We almost certainly won't be allowed to use Libra to pay for firearms. Even if we are, it probably won't matter.
Facebook has announced it is launching a global currency called the "Libra". It will be managed by the Libra Association. This association will have 28 founding members, mostly tech companies. The vision for Libra is "A stable global cryptocurrency built on a secure network".
To the question of whether Libra is "real money," the Libra Association's answer is: "Yes. Libra can be used just like any other currency." The Libra Association claims one of its 3 main goals is an "inclusive" currency that is "as widely accepted and as easy to use as possible". Facebook's director of the product further emphasized that Libra would be freedom-enhancing:
The name was inspired by Roman weight measurements, the astrological sign for justice and the French word for freedom, said David Marcus, a former PayPal executive who is heading up the project. "Freedom, justice and money, which is exactly what we're trying to do here," he said.
Whether any of this rhetoric applies to firearms remains to be seen. Libra's acceptable use policy is still forthcoming, and that will tell us whether Libra can be used for firearm transactions. While we don't know what the Libra Association's stance on firearms will be, we can make a reasonable prediction based on its members. At least 25% of the Libra Association's members explicitly prohibit firearms from being transacted and/or transported:
A company called Calibra will probably also be on the list. We don't know for certain yet, because the company is pre-launch and very little information is available about it. But it is a Facebook subsidiary, and companies that Facebook owns (like Instagram and Venmo) have historically matched Facebook's anti-firearm stance. The addition of Calibra would mean at least 8 of the Libra Association's 28 members have formal anti-firearm policies.
Furthermore, Libra Association member MasterCard is under pressure from an activist group to restrict firearm sales. While that pressure is unlikely to convince MasterCard to reverse its company policy on firearms, it could influence MasterCard's voting for the Libra Association. Maybe a "no on firearms" vote could be used by MasterCard to appease the activist group. Regardless, the point is that other members of the Libra Association are already under pressure from anti-firearm groups.
While the above list of companies with anti-firearm policies only covers 25% of the association's members, it probably represents the majority. That is because the other members have generally not needed to take a formal stance on firearms before. Consider the music company Spotify, telecom companies Iliad and Vodaphone, and travel company Booking Holdings. They have never encountered "the firearm question" in the course of their operations. They are, in a sense, non-partisan on the issue. Now they will be asked for the first time: "Should firearm transactions be allowed?" The 25% of the members who have already answered this question for themselves have said "no." We can reasonably expect the previously-nonpartisan members to say the same.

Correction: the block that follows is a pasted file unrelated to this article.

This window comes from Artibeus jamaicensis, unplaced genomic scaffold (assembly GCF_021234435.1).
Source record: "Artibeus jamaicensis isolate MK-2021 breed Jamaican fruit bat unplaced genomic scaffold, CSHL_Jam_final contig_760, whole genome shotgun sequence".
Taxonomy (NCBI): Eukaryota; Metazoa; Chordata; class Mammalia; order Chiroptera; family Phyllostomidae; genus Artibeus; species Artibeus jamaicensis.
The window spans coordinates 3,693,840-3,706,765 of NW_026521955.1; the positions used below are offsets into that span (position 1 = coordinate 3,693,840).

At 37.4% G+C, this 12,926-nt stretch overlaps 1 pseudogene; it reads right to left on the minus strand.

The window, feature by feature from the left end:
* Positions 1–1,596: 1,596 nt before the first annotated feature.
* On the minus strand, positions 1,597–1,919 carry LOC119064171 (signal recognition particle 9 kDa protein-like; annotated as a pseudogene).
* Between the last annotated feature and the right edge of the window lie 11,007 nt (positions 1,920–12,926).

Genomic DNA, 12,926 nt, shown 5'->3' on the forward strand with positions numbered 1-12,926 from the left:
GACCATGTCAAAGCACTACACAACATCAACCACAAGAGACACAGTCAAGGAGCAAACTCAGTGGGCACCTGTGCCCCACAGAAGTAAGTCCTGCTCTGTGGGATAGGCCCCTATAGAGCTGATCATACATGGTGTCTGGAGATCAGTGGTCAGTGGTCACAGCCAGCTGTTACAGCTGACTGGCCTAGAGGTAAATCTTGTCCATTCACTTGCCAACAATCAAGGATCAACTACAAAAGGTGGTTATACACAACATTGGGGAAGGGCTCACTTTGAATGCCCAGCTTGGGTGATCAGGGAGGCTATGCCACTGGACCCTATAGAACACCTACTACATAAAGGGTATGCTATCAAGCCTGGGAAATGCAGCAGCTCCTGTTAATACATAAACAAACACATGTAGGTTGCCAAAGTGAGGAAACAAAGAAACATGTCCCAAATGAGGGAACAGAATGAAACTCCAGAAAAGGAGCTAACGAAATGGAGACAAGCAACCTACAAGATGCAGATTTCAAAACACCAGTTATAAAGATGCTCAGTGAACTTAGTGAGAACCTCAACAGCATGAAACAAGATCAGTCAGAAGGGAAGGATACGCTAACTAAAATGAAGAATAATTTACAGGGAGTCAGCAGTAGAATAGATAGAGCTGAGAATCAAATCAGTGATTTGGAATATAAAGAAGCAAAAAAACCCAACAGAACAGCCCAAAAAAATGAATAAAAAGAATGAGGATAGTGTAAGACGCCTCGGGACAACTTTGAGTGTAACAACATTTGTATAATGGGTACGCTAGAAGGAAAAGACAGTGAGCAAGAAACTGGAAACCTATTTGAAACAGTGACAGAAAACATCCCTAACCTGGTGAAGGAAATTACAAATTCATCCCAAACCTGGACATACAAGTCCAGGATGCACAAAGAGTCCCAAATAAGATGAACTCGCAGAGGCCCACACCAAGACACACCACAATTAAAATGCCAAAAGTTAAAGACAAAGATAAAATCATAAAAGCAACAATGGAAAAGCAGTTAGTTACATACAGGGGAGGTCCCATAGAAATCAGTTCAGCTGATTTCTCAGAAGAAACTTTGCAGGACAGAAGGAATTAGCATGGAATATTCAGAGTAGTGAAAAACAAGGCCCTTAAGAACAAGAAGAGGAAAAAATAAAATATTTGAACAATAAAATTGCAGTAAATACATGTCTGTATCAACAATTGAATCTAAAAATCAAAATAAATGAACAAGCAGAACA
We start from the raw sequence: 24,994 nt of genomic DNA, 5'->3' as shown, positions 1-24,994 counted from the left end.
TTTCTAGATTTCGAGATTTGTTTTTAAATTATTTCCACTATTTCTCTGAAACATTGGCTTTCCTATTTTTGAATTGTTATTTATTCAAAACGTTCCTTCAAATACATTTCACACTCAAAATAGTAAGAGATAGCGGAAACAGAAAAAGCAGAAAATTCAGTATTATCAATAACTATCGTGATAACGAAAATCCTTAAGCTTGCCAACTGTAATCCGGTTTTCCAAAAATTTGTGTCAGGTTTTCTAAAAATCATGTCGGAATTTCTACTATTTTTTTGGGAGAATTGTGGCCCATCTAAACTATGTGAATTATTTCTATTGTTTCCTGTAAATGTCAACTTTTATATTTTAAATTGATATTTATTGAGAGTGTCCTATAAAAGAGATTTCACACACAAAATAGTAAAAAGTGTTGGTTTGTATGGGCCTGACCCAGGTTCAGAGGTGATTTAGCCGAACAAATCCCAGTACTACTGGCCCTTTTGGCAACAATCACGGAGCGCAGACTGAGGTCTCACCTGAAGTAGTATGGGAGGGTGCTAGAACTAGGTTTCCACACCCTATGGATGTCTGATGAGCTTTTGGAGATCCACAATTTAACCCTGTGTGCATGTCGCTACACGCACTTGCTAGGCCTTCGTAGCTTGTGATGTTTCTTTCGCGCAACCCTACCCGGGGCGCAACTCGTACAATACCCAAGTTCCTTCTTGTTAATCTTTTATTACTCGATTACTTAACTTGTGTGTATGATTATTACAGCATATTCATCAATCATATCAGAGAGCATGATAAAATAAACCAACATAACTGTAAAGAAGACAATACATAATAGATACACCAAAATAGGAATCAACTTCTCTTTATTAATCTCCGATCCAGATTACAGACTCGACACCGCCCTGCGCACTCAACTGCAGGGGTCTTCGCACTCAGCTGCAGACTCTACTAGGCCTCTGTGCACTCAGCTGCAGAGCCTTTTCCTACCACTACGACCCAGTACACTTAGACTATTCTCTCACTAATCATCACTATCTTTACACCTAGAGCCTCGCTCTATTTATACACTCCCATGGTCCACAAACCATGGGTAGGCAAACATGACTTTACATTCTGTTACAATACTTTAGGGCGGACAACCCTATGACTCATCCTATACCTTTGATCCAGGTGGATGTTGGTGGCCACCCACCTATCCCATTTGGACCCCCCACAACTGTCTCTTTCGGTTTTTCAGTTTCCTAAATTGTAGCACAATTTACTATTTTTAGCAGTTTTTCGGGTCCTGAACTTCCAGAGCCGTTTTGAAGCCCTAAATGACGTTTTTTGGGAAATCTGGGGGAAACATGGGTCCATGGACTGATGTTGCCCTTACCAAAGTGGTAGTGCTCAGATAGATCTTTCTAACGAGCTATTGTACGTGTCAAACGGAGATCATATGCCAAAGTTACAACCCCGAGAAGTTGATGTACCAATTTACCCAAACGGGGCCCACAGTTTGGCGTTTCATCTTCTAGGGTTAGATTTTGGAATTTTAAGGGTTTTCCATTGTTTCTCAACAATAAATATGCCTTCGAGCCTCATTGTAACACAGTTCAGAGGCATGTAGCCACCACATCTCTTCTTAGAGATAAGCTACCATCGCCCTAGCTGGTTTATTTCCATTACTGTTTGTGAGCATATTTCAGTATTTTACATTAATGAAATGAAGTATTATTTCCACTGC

It is possible that Libra is truly a currency. In that case the Libra Association doesn't have the ability to prohibit firearm transactions – people will use it for whatever they wish. However, other intermediaries could prohibit firearms to similar effect. For example, Calibra is the Facebook subsidiary that is being tasked with creating "wallets" to manage Libra funds. Wallets are essential to cryptocurrency adoption and Calibra is expected to be the dominant player in that space. If Calibra prohibited firearm transactions (as you might expect as a Facebook company) that could make it practically impossible to conduct firearm transactions with Libra.
It is also possible that none of the entities involved in the Libra ecosystem will prohibit firearm transactions. Yet, even in that scenario, Libra probably won't be used for firearm transactions. Because Libra probably won't be used for much at all.
It's rare for a product idea to be more ambitious than "a new global currency." Libra would face staggering adoption hurdles even in the best of circumstances, after being developed by a company that people trust. But Facebook is not a company that people trust.
People are very cognizant of Facebook's frankly corrupt history. Facebook is an American company yet even Americans "are down on Facebook, with 60 percent saying they don’t trust the company at all to protect personal information." And if Americans don't trust Facebook at all with simple things like their birth dates, presumably they won't let it anywhere near their money. That would be shrewd, as Facebook has already proven it can't be trusted with money, either. It was revealed in 2019 that Facebook deliberately enabled payment fraud on its own payment platform for the sake of its bottom line. People's mistrust of Facebook is deeply justified.
Libra is great in theory. If it can be trusted as a currency, and used for firearm transactions, then it will be great in practice. Unfortunately, neither of those conditions seems likely.